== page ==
Dozens of homes across the UK are set to take part in an electric heating study that could hold the key to unlocking more capacity for low-carbon heating.

Real-world consumer behaviour from UK Power Networks’ Neighbourhood Green project will be analysed to understand the exact amount of electricity capacity required to keep residents feeling comfortable, especially during the winter period across 2022/23. The trial will get valuable data on how homeowners with different types of low carbon heating like heat pumps, underfloor heating or panel heaters, are using their systems to keep warm.

The project will make use of PNDC’s and Energy System Catapult’s new energy innovation test and evaluation facility – the Whole Energy Systems Accelerator (WESA) – to monitor energy use by homes with these low carbon technologies, and digitally map those onto simulated networks.

Engineers will compare real-life data from around 60 houses with a model of a ‘one in 20’ freezing winter, where demand for electricity would be unusually high. This insight will help UK Power Networks plan its interventions efficiently to secure ‘room’ on the network for more heat pumps in future.

The grid operator is forecasting between 300,000 and 700,000 electric heat pumps operating on its network by 2028. At peak times, when most people are at home using electricity, the average home could consume 52% more energy with an electric car charger and heat pump.

UK Power Networks is planning £4.6 billion investment between 2023 and 2028. The company’s investment proposal covers a range of grid upgrades to make sure people can use low carbon technologies where and when they need, so nobody gets left behind in the transition to Net Zero.

Ian Cameron, head of customer services and innovation at UK Power Networks, said:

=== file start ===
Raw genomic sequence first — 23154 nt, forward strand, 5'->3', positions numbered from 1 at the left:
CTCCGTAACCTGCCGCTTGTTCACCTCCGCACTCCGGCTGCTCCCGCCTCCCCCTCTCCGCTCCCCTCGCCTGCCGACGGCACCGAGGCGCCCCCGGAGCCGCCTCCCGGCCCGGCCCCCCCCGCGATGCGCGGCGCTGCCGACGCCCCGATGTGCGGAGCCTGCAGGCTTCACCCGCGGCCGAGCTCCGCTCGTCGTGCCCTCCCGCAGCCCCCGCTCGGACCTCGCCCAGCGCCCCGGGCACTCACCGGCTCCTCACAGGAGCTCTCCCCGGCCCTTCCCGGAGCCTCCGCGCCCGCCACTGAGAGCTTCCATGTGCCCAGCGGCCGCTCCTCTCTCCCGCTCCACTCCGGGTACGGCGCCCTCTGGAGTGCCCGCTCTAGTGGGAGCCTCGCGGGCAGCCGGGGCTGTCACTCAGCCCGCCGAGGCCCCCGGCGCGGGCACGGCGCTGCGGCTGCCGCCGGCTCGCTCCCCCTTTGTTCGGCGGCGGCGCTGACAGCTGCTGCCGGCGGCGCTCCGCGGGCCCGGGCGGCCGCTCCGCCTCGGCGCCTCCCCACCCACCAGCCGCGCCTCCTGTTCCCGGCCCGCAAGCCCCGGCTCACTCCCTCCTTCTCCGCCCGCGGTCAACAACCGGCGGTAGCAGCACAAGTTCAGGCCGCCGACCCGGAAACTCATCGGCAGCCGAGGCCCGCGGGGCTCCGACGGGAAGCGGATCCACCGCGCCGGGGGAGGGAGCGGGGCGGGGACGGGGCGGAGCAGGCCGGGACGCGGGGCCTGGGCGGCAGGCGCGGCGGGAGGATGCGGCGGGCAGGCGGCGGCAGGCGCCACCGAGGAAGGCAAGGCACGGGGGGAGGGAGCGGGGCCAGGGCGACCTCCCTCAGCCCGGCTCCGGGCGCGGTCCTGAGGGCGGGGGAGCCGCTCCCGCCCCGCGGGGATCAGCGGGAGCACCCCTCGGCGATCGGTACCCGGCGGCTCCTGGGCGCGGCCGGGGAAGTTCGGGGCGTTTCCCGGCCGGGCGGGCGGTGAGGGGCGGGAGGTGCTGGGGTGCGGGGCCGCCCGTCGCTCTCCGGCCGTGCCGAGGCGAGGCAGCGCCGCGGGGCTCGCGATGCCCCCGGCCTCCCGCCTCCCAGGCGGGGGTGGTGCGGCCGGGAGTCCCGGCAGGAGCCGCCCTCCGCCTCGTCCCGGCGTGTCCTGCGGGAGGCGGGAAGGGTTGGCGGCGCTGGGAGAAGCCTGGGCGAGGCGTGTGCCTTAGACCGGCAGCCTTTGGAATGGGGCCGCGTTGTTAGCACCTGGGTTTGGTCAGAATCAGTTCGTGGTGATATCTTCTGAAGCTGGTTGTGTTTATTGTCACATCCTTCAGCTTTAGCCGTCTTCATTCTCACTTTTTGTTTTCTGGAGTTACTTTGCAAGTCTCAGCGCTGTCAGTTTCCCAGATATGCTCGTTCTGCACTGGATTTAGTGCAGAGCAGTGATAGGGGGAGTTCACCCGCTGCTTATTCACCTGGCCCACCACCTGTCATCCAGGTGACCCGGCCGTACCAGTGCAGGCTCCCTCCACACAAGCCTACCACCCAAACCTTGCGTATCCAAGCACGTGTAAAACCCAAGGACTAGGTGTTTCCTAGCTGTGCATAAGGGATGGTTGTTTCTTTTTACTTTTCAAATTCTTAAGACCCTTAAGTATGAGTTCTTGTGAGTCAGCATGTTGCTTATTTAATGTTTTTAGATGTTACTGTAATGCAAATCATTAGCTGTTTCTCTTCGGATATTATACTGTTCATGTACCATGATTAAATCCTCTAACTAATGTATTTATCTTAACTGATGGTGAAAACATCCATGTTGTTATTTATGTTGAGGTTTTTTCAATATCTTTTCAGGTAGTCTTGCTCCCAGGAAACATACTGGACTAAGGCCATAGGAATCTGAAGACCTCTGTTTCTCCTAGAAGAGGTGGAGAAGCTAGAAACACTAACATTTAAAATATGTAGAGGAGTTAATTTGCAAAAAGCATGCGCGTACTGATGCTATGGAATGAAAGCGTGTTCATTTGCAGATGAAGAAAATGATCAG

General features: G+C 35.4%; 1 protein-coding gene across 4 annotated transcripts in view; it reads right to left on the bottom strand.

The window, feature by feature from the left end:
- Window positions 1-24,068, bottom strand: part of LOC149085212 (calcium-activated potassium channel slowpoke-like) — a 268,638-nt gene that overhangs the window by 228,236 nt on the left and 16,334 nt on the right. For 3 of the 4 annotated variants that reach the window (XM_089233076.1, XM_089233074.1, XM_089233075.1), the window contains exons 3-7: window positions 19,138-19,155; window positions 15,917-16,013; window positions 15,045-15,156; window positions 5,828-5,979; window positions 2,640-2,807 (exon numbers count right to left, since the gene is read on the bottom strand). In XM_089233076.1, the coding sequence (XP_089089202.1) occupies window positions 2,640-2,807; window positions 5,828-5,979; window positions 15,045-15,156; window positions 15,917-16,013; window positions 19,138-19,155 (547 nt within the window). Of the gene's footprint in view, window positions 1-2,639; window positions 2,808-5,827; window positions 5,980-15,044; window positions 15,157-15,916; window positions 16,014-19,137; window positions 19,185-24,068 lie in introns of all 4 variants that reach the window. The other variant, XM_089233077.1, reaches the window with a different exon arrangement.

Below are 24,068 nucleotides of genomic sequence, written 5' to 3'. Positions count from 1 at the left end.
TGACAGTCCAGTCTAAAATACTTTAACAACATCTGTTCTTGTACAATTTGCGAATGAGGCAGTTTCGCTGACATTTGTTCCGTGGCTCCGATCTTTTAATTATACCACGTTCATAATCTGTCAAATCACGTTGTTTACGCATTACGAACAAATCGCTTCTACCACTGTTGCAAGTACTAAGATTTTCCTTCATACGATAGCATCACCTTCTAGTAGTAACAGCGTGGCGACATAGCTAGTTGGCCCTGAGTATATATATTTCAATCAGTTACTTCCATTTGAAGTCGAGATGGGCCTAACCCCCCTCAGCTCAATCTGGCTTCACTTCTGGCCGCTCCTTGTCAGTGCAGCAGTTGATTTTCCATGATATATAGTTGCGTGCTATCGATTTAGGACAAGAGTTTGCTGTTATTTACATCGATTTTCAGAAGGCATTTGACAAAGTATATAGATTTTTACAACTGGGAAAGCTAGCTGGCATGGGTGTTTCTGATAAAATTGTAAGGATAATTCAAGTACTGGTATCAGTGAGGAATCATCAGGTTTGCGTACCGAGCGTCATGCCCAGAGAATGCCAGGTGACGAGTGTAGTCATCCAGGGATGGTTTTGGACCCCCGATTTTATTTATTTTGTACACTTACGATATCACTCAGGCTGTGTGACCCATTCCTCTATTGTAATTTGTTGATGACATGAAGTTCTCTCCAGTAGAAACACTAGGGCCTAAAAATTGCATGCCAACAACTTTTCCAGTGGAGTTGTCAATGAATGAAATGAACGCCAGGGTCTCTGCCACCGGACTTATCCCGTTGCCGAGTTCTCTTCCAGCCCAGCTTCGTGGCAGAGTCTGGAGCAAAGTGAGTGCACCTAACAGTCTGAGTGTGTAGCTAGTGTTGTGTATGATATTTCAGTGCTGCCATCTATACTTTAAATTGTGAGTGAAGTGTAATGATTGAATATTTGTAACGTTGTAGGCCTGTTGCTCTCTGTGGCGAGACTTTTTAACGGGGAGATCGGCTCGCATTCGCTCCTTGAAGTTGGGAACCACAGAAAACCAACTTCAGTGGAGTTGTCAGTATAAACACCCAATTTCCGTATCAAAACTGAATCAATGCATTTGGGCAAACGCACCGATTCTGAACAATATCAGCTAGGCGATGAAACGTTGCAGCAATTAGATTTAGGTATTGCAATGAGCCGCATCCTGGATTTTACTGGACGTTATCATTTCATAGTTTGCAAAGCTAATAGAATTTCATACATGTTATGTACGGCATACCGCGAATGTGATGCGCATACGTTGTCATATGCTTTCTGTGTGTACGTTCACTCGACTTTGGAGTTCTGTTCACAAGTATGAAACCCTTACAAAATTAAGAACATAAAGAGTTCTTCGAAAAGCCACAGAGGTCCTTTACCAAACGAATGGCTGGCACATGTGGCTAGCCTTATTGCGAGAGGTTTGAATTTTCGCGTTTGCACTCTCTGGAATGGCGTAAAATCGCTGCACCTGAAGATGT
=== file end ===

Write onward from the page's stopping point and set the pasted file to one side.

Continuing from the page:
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“It’s our job to make sure that our customers are able to connect low carbon heating easily and quickly, whenever they choose to do so. Neighbourhood Green is helping us gain valuable insight so we can plan ahead to make sure they have that choice.”

Richard Knight, director for strategy and technology at research hub PNDC, said:
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“Through WESA – the collaboration between PNDC’s real-world testing & demonstration facilities and Energy System Catapult’s Living Lab – we look forward to supporting UK Power Networks’ Neighbourhood Green project in assessing the operational flexibility potential of low carbon technology and accelerating consumer-facing energy innovation.”

David Wyatt, WESA technical lead for Energy Systems Catapult, said:
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“We are very excited to be using our WESA facility, together with our collaborators at PNDC, to help UK Power Networks plan the future of their network in a Net Zero world. Whatever direction the UK takes to decarbonise, changes in electricity use patterns will be substantial, so it is important for electricity network operators to gain a preview of how real customers are likely to behave in decades to come.”